Spotify has faced stiff competition and come out on top. However, it really isn’t a fair fight. Apple doesn’t want to be an ad company since everything revolves around the iPhone and it goes against their position in data privacy. Apple has a small ad business (app store and browser), but I doubt they ever go to the freemium model. They do have a huge advantage with the app store and music/podcasts coming natively downloaded on all iPhones, but that hasn’t stopped Spotify. Apple won’t do ads to the level Spotify will and that has held them back historically and will continue to going forward. Apple has one arm tied behind its back and Spotify is willing to engage in guerilla warfare.

The freemium model has proven effective in the music industry. Listeners can come and experience the app for free, before eventually becoming subscribers. However, this doesn’t really work for podcasts. Apple doesn’t charge for podcasts. How can Spotify become an aggregator for podcasts if they don’t have the freemium advantage? Once again, ads are the key. Spotify is becoming the dominant audio company and a huge factor in that is being the leading audio advertising company. Dynamic insertion will be essential here. For Apple podcasts, any ads are inserted by the podcaster and are therefore the same for every listener. For Spotify podcasts, Spotify can dynamically insert ads targeted specifically to the listener. Dynamic ads demand significantly higher cost per ad inserted (leading to more revenue). All of this means podcasters will make more money on Spotify than anywhere else. This all ties into the Megaphone and Anchor acquisitions. Podcasters will want to be on Spotify.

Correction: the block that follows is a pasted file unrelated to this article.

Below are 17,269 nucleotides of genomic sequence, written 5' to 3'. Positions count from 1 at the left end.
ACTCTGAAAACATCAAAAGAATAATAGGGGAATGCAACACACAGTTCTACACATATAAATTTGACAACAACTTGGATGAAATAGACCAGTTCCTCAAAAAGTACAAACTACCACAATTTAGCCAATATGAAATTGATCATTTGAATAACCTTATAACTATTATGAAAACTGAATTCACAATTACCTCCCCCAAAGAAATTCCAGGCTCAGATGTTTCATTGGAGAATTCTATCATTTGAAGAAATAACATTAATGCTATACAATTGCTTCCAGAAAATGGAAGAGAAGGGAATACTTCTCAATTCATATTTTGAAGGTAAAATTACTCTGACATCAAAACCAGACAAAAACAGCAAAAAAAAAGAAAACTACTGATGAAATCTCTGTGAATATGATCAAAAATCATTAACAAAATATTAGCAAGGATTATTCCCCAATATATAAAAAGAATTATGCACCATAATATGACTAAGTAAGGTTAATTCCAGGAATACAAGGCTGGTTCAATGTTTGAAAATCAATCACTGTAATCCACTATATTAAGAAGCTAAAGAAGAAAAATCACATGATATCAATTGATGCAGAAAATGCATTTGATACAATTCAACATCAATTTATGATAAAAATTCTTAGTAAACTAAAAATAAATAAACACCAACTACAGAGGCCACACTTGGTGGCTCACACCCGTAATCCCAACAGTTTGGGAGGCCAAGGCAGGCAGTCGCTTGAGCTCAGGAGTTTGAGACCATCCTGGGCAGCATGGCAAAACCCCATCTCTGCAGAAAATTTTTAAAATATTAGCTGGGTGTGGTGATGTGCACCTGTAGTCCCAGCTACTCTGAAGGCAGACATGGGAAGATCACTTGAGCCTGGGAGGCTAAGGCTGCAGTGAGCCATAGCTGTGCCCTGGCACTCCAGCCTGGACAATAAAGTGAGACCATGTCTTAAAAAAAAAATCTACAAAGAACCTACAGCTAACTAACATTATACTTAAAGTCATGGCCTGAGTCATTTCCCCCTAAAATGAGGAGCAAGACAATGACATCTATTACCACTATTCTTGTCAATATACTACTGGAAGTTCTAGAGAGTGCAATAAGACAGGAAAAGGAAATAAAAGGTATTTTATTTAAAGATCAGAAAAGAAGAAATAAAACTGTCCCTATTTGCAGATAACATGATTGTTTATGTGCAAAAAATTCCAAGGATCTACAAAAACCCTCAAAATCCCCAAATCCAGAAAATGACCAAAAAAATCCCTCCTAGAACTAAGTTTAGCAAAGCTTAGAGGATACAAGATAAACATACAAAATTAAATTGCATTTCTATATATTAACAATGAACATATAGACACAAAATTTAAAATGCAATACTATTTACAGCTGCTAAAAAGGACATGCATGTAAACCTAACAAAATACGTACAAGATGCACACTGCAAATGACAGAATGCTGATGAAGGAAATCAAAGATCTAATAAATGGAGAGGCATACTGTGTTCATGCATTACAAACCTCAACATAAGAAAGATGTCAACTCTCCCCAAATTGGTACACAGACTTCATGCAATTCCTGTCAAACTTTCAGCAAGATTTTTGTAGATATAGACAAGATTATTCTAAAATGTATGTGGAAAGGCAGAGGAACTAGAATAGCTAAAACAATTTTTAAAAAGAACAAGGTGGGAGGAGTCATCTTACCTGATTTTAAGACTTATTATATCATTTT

Spotify is uniquely positioned in an extremely competitive space. It is stuck between music labels on one side and tech behemoths on the other, and at first glance it appears Apple, Amazon, and Google will continue to drive the music industry margins lower. But as you dig deeper, Spotify is in a much better competitive situation. Apple has its hands tied on ads and Amazon isn’t truly interested in the space (and years behind). Spotify is in the early stages of dominating the audio industry.


Spotify has a user base of 340 million that it’s actively trying to leverage into new revenue streams. Spotify benefits from autocatalysis. Podcasts are just one of many opportunities. Long term, Spotify is also looking to become the premier audio advertising company—the Facebook or Google of Audio. It is secretly an audio/media/ad company, people just haven’t realized it yet.

The Financials

Spotify really doesn’t make money off of their ad-supported users, in fact they lose money on them. Long term that might change as Spotify becomes more of an ad company, but right now it’s the reality. On premium customers, margins are higher at 28%. These aren’t tech margins, they are grocery margins. Between the artists, the label and the platform there isn’t a lot of money left. In the long run I do think that Spotify has the means to lift music margins, and podcast margins should be significantly higher.

While the user base is huge at 320 million users, the growth is still strong at 29%. One key item in understanding user growth is that premium subscribers account only for 45% of users, but 90% of revenue.

The balance sheet and cash flow are clean.


Spotify is my largest holding (behind Bitcoin). I believe that Spotify is uniquely positioned to dominate a huge industry. Young management, a proven track record, a huge TAM, optionality and 350 million users. On top of all of this, the market is scared by the low margins of the music industry, driving a very reasonable valuation. Eventually, the market will learn that Spotify isn’t a music company they are an audio/media/ad company. I believe Spotify is a generational investing opportunity.

Author: fatbabyfunds